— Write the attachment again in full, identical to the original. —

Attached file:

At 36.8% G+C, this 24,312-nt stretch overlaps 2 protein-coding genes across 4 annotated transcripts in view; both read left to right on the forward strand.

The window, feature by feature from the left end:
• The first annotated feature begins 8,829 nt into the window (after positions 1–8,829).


At 36.8% G+C, this 24,312-nt stretch overlaps 2 protein-coding genes across 4 annotated transcripts in view; both read left to right on the forward strand.

The window, feature by feature from the left end:
• The first annotated feature begins 8,829 nt into the window (after positions 1–8,829).